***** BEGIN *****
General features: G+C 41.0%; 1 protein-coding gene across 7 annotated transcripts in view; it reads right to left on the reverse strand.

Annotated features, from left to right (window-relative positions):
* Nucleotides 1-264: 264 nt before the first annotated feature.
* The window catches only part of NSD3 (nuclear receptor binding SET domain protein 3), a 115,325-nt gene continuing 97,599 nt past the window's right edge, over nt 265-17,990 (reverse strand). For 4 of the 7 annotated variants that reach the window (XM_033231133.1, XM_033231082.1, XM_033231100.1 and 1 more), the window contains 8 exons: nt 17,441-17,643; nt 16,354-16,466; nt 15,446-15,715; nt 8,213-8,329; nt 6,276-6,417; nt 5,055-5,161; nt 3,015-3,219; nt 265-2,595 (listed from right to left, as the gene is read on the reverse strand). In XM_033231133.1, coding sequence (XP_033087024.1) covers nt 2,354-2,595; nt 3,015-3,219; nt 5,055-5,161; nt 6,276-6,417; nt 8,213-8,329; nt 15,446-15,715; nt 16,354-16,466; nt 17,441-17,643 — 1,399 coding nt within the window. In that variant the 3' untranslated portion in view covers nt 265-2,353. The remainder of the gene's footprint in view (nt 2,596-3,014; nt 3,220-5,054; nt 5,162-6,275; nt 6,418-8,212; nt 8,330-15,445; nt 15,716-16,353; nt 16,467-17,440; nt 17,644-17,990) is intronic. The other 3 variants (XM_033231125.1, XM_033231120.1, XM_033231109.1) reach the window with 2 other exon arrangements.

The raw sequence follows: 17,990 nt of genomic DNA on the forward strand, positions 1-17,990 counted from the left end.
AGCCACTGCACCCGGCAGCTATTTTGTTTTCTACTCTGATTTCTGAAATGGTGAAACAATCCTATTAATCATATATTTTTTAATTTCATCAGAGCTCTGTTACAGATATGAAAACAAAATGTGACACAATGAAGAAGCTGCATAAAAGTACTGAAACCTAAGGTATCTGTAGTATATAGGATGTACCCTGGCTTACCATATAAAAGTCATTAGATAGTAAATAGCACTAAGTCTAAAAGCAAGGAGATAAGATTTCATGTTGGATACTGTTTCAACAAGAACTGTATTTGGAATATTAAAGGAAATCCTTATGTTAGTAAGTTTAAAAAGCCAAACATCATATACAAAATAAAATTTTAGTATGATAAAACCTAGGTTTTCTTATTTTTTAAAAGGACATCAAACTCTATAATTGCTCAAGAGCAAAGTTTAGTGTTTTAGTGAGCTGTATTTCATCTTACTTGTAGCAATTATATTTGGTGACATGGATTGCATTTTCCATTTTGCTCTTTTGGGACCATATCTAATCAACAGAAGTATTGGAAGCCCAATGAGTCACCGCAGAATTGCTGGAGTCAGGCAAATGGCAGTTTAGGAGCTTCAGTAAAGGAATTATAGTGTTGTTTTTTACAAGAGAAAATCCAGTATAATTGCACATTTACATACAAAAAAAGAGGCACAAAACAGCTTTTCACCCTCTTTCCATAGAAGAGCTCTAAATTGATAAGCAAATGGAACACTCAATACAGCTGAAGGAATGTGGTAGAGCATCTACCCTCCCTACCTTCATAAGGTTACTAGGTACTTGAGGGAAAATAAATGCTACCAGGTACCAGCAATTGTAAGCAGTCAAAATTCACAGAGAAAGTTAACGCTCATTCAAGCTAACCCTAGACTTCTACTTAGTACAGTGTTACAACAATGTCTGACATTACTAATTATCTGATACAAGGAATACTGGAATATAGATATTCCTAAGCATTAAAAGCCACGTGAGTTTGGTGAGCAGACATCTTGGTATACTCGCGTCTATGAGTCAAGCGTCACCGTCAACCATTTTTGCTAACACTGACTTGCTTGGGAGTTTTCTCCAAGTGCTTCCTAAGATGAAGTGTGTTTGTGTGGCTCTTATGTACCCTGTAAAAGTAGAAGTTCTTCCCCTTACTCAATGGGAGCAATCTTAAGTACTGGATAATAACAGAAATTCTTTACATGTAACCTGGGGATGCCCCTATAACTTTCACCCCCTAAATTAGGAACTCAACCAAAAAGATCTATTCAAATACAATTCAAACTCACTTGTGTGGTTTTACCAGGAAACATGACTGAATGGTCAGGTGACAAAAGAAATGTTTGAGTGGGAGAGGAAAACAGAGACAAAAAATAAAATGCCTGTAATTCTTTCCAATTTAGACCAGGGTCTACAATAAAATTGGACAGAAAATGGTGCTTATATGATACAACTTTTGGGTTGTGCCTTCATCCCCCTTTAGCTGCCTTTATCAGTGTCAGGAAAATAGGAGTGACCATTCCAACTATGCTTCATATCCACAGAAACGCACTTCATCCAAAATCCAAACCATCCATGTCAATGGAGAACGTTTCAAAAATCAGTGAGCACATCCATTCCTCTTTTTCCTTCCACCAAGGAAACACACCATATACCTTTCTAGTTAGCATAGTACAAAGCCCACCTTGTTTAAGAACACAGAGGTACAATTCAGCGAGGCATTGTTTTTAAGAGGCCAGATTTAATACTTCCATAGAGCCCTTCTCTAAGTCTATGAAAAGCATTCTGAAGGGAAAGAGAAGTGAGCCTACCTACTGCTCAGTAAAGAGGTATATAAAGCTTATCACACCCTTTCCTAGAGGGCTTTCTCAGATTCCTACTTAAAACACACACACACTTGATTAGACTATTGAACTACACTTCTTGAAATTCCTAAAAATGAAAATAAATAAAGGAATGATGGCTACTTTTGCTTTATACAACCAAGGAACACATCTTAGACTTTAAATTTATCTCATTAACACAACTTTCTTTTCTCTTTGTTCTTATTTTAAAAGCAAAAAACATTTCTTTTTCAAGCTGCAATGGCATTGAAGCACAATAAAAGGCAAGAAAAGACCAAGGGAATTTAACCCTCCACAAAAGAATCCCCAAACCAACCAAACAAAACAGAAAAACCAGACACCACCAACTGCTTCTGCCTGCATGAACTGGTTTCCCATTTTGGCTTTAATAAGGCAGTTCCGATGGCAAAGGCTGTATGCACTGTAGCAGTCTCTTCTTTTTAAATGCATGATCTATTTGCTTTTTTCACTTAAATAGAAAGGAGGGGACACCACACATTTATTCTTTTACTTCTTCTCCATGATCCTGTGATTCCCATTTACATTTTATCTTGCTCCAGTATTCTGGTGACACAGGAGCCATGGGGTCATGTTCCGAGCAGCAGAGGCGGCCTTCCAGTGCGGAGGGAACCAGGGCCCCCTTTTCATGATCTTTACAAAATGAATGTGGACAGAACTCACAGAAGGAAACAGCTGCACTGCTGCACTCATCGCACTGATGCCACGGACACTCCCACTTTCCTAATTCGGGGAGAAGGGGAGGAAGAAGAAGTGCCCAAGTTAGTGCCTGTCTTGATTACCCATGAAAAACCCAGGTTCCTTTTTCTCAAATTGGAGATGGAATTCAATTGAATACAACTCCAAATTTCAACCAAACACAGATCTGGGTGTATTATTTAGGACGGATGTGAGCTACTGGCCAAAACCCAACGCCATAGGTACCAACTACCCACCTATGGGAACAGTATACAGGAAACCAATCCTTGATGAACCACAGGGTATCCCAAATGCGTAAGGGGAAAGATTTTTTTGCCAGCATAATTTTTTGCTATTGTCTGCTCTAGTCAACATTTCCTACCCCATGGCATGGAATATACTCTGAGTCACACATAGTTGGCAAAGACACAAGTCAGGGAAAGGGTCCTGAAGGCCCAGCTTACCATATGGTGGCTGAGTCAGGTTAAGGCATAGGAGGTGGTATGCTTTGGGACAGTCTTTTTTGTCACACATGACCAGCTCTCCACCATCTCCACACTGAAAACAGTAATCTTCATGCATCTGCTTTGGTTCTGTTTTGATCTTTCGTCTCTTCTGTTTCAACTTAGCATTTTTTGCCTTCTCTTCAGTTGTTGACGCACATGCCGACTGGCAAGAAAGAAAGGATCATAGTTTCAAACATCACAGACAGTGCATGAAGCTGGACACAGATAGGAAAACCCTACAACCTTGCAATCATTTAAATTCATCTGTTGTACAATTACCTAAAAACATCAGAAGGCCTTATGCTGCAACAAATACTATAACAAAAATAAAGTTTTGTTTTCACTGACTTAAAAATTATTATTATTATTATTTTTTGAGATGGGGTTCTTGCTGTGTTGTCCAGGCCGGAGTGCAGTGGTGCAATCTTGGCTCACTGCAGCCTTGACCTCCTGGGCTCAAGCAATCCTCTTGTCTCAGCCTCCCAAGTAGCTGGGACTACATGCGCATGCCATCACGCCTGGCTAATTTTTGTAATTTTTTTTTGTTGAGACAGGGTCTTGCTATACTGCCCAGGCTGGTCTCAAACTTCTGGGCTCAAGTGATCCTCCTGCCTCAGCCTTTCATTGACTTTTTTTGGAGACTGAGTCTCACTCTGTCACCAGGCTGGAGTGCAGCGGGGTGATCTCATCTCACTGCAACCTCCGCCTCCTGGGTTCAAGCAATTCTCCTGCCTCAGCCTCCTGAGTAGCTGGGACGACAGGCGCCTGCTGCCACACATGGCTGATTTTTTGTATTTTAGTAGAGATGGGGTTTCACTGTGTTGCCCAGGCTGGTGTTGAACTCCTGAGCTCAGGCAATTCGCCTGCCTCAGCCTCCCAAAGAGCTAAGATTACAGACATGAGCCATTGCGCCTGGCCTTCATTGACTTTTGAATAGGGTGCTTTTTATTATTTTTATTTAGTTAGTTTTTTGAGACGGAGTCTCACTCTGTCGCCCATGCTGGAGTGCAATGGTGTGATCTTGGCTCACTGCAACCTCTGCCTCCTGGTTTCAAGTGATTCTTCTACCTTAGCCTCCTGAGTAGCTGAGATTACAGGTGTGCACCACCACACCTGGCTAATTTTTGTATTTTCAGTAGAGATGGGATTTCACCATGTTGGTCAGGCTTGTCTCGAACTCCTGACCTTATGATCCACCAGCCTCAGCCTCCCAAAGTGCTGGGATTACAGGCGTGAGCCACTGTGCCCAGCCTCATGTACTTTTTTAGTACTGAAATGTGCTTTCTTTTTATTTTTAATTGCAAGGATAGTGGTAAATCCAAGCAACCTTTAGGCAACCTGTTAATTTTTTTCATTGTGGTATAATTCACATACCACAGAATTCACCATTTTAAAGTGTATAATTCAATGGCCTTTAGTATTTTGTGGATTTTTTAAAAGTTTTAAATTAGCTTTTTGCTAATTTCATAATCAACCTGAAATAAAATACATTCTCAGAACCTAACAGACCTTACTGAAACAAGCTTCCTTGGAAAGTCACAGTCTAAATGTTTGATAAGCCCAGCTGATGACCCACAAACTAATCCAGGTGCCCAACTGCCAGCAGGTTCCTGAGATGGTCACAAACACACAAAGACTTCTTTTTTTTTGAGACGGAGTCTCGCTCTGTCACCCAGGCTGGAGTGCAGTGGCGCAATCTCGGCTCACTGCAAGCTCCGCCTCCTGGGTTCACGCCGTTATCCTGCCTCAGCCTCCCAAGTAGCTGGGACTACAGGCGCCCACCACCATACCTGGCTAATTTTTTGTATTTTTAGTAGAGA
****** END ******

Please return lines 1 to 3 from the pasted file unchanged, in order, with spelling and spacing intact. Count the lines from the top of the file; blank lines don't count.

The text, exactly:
General features: G+C 41.0%; 1 protein-coding gene across 7 annotated transcripts in view; it reads right to left on the reverse strand.

Annotated features, from left to right (window-relative positions):
* Nucleotides 1-264: 264 nt before the first annotated feature.